Britain’s Queen Elizabeth II Thursday gave her Royal Assent to the Brexit trigger bill, authorising Prime Minister Theresa May to invoke Article 50 to begin the country’s exit negotiations from the European Union. The European Union (Notification of Withdrawal) Bill had been passed by MPs and Lords in Parliament earlier this week and the monarch’s signature means May will be able to keep to her declared March-end timetable of informing the EU that Britain has invoked Article 50 of the Lisbon Treaty, which relates to leaving the 28-member economic bloc.
“This will be a defining moment for our whole country as we begin to forge a new relationship with Europe but also a new role for ourselves in the world. We will be a strong, self-governing, global Britain with control once again over our borders and our laws,” May had told the House of Commons earlier this week at the passage of the Brexit bill.
She had indicated that after a “number of processes that will take place”, she will return to the Commons before the end of the month to inform Parliament that she has invoked Article 50, after which a two-year negotiation time-frame is triggered for Britain to leave and strike a new deal with Europe as a non-member of the EU.
May is believed to be planning a tour of the UK – covering Wales, Scotland and Northern Ireland – in an attempt to forge a united front around Britain’s exit from the EU.
The move follows Scottish First Minister Nicola Sturgeon’s announcement that she would be seeking parliamentary approval for a second independence referendum in Scotland, to be held next year.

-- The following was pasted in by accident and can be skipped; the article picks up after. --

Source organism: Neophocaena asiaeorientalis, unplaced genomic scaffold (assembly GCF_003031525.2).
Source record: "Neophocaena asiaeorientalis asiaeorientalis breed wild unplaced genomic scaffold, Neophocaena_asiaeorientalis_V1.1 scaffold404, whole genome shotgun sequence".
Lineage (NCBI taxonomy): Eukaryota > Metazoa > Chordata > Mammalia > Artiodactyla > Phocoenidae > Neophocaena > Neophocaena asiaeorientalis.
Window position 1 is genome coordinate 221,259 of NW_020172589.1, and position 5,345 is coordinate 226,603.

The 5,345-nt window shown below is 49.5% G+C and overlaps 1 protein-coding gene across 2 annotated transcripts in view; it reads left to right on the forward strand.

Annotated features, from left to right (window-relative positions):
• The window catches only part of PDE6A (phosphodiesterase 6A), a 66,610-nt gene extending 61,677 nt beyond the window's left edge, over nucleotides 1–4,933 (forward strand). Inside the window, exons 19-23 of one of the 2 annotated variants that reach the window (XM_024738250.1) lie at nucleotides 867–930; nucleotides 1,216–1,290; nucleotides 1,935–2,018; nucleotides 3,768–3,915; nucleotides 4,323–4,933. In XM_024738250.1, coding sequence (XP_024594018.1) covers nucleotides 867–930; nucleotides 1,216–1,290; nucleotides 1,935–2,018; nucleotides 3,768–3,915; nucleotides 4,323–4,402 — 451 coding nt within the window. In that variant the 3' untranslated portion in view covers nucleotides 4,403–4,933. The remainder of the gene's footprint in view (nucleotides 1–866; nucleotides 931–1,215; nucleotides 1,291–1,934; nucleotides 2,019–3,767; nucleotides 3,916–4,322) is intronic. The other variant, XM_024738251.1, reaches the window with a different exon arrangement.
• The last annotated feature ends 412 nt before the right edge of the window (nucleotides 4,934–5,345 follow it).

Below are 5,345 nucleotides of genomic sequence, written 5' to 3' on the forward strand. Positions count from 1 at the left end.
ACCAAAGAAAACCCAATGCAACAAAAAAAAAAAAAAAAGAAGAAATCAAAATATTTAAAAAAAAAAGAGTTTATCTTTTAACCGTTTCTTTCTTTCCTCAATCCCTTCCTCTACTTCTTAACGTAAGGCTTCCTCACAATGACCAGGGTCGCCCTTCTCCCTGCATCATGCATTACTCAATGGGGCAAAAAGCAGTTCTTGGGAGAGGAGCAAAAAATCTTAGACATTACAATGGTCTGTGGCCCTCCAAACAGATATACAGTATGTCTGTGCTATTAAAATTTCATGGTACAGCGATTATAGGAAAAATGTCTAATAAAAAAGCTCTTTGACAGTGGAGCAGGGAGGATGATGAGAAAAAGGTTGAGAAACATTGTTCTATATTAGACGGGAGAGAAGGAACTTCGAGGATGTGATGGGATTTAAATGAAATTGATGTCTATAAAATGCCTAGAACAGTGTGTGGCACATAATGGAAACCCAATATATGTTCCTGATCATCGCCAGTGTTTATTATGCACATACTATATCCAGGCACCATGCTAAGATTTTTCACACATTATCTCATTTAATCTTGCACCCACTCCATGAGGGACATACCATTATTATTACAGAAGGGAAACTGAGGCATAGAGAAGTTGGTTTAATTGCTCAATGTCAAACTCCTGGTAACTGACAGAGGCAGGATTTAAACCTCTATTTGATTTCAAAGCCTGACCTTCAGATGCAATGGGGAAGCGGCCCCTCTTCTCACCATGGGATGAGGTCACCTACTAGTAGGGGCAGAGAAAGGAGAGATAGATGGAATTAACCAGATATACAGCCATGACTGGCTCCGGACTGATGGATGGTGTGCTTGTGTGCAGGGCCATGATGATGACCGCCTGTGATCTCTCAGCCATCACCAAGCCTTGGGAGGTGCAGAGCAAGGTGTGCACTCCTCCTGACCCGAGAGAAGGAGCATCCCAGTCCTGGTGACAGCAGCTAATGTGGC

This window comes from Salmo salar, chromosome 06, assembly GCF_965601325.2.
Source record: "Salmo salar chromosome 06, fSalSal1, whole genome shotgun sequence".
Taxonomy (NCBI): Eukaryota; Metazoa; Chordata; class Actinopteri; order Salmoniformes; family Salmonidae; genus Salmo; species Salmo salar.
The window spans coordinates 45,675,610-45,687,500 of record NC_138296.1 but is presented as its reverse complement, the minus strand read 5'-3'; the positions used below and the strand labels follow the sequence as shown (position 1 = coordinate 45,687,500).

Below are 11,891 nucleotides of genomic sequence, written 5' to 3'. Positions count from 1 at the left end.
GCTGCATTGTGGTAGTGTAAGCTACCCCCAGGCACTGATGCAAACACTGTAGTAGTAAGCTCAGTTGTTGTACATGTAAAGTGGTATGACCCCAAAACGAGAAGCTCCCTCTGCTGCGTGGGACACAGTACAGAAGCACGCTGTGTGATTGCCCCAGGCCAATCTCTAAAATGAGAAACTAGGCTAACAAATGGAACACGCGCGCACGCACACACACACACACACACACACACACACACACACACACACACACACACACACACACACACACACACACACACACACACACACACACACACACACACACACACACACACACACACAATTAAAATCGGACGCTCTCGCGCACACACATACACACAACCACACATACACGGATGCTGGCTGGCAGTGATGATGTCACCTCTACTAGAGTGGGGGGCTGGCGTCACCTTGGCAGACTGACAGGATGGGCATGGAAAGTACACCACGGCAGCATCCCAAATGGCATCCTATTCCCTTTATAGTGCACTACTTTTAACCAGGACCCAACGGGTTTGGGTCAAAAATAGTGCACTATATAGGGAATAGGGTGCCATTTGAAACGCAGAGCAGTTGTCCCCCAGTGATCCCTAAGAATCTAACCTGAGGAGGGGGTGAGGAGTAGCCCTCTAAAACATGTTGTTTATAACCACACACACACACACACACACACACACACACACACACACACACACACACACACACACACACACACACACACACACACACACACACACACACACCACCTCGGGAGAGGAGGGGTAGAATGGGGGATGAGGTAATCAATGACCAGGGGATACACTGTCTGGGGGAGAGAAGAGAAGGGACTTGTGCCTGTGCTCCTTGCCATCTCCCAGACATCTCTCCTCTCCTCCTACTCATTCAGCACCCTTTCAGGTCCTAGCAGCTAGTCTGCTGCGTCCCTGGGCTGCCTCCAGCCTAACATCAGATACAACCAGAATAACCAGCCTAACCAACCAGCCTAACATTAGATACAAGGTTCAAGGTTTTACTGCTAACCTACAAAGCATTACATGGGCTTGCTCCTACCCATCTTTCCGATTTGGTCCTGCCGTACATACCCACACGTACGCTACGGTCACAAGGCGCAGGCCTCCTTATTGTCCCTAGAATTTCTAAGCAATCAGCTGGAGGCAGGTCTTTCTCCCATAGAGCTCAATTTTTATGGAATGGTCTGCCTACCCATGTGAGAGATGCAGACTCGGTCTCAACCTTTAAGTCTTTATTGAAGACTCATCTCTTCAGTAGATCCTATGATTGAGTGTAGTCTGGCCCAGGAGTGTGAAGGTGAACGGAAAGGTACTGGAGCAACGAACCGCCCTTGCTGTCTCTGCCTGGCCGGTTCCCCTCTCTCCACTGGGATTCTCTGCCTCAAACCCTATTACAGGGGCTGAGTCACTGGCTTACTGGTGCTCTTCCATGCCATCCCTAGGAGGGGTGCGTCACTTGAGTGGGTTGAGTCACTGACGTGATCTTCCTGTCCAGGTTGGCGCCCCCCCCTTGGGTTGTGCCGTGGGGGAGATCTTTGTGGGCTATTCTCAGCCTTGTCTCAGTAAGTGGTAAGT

“This is not a moment to play politics, or create uncertainty or division. It is a moment to bring our country together, to honour the will of the British people and to shape for them a brighter future and a better Britain,” May had said in response.
However, Sturgeon has attacked her for ignoring the Scottish voice within the broader Brexit debate.
In contrast to England, Scotland had voted to remain within the EU in the June 2016 referendum.
“I think people should be worried about how the Prime Minister has dealt with Scotland ahead of the Article 50 negotiations. If she treats other European countries with the same inflexibility as she’s treated Scotland then I think this process is heading for the rocks,” she warned.
Meanwhile, Brexit minister David Davis admitted to the Parliament’s Exiting the European Union Committee on Wednesday said that the government has not carried out a full assessment of the potential economic impact of Britain leaving the EU without a trade deal.
“The Prime Minister said no deal is better than a bad deal. Why did she say that? She said that because in the emotional aftermath of the referendum, with lots of threats of punishment deals and all the rest of it, I made it clear that actually we could manage this in such a way as to be better than a bad deal. And this is true,” he said.